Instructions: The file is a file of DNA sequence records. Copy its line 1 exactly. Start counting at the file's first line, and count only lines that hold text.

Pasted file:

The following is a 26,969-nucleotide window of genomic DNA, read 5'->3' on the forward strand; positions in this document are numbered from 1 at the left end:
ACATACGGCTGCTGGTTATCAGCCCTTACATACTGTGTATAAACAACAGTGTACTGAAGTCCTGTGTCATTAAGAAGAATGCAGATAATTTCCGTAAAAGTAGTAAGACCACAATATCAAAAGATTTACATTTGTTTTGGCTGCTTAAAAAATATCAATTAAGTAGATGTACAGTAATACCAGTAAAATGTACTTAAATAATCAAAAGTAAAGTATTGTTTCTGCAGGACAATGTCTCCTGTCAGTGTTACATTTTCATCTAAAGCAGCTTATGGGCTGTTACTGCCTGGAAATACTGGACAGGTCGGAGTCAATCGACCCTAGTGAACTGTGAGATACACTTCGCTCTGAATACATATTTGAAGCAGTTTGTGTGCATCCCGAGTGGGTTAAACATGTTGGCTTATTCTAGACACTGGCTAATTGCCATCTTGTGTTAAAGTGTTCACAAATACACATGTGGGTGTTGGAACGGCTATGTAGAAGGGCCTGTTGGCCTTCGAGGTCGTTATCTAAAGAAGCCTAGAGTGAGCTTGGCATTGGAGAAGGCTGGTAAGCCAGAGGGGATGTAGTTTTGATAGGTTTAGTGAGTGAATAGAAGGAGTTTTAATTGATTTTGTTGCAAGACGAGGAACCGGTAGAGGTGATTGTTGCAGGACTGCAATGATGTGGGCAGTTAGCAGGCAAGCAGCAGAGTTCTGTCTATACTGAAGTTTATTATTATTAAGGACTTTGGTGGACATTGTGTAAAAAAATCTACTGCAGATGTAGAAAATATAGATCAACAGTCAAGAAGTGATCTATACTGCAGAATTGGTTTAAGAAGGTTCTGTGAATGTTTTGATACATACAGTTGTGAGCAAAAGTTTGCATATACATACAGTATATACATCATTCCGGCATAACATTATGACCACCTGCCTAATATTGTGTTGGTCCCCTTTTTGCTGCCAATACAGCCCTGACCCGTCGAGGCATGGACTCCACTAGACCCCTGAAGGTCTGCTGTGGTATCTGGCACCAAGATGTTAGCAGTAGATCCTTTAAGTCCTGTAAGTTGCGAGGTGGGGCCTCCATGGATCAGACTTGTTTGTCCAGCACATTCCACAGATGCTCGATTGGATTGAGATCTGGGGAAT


The following is a 26,969-nucleotide window of genomic DNA, read 5'->3' on the forward strand; positions in this document are numbered from 1 at the left end: